Creating Sustaining Counseling Conversations in the Face of Grief


Traditional approaches in the field of death and bereavement focus on "letting go" and "moving on" from the memories of our deceased loved ones. Often, this approach overemphasizes the finality of death and disconnects grieving clients from important relationships in their lives. Lorraine Hedtke’s (MSW, ACSW, LCSW, PhD) work represents a departure from conventional ways in which death and grief are thought of. "Re-membering" practices are a narrative approach to grief psychology that emphasize the ongoing story of relationship. Drawing on practices of storytelling, narrative legacy and rituals, the goal is to keep relationships alive long after death. From this perspective, grief becomes an evolving and creative opportunity for story development and change, rather than an unpleasant task to be worked through as quickly possible.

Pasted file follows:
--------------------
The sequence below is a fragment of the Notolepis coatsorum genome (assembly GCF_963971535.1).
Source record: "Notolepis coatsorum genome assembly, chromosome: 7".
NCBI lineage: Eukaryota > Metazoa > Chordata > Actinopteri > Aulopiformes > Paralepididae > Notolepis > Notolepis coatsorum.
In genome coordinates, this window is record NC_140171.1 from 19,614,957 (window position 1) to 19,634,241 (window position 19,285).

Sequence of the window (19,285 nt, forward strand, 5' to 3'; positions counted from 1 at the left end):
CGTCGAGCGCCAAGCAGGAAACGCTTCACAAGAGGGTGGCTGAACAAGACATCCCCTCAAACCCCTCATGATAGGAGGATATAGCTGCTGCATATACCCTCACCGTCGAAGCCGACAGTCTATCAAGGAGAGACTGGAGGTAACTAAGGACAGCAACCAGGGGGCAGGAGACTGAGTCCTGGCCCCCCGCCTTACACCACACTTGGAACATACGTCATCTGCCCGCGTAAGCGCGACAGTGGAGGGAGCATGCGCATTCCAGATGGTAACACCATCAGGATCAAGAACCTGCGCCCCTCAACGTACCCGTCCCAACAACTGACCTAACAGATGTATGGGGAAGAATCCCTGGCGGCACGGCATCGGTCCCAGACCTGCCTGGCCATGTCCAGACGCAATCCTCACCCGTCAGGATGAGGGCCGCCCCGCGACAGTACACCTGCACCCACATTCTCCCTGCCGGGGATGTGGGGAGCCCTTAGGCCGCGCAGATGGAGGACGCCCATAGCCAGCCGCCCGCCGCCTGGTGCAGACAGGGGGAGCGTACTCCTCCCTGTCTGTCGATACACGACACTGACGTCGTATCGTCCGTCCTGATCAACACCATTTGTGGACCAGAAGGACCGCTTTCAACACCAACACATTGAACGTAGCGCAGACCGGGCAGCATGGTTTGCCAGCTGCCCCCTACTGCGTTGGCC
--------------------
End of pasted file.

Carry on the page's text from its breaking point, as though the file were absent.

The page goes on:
In this video, Lorraine works with Rhiannon, a 25-year-old woman whose father passed away 6 months ago. Rhiannon describes, in vivid detail, her free-spirited dad who raised her and her sister as a single parent. In his final years, roles were reversed, and Rhiannon took care of her father as he died a slow and difficult death. Rhiannon comes to the session still in grief over her father's death, and looking for ways to be more at peace. Rather than generating stories of "goodbye" and completing unfinished business, Lorraine works with Rhiannon to find ways in which the love for her father can be maintained and nurtured. The session focuses on the continuation of the life of Rhiannon's father rather than on the dwelling of his death.



Duration (hrs): 1


CE Credits/ Approval:

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